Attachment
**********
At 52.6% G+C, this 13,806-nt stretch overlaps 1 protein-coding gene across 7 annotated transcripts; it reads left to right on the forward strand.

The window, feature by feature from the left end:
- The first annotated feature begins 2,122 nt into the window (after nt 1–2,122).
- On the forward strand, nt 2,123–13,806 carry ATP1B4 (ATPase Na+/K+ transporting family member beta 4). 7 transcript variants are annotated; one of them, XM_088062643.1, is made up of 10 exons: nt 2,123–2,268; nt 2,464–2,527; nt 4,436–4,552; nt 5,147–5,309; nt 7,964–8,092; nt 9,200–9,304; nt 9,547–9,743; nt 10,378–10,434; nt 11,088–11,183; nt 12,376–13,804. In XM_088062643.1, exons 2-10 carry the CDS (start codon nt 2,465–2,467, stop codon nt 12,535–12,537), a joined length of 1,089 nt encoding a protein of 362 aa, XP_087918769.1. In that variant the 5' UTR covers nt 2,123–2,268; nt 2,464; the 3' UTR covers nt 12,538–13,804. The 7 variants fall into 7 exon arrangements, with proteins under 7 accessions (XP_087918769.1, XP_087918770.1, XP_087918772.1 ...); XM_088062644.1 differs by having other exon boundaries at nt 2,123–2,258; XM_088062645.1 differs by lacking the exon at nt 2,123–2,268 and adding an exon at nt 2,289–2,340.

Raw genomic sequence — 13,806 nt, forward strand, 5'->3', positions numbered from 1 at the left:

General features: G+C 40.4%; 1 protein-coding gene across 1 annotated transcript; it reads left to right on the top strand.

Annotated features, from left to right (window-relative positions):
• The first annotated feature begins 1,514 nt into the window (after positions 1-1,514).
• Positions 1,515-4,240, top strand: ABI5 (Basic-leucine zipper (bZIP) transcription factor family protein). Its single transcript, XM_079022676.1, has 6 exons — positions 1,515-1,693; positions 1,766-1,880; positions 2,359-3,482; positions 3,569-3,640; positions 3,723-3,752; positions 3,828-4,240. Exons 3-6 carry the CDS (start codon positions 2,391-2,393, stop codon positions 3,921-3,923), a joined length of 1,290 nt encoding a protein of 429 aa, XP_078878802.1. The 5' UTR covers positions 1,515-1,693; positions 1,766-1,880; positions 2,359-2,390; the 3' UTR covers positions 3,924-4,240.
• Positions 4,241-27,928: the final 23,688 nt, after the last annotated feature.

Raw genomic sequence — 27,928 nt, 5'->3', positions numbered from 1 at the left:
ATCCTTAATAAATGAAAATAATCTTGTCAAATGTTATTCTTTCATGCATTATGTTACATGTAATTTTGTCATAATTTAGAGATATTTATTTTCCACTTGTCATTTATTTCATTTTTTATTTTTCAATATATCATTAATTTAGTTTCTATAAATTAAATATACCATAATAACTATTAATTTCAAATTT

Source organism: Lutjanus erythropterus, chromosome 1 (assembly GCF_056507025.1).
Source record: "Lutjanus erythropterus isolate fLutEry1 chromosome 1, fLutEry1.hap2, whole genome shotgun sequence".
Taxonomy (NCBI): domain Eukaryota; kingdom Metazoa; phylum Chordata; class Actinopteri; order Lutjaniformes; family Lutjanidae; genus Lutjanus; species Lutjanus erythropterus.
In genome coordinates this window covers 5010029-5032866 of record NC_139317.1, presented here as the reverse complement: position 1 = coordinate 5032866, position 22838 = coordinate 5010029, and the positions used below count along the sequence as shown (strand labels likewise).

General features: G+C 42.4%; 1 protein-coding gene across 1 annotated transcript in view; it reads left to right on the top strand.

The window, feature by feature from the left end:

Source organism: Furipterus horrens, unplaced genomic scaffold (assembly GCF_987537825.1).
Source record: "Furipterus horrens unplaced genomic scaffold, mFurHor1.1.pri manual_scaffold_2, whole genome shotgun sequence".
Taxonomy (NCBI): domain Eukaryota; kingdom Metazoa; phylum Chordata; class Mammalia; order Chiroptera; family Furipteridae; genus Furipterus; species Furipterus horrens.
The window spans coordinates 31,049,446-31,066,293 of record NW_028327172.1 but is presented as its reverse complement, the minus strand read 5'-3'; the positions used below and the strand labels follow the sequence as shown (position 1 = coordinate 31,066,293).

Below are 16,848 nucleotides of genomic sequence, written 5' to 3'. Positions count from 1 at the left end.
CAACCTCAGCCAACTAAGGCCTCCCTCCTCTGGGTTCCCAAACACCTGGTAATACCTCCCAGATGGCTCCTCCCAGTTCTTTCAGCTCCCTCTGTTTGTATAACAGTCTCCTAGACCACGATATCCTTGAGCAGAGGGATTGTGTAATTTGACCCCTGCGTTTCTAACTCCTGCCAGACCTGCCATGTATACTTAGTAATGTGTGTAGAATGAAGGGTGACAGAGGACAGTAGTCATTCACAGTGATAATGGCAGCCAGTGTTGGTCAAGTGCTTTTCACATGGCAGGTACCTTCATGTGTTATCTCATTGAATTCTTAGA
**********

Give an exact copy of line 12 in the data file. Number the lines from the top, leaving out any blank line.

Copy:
ATCCTTAATAAATGAAAATAATCTTGTCAAATGTTATTCTTTCATGCATTATGTTACATGTAATTTTGTCATAATTTAGAGATATTTATTTTCCACTTGTCATTTATTTCATTTTTTATTTTTCAATATATCATTAATTTAGTTTCTATAAATTAAATATACCATAATAACTATTAATTTCAAATTT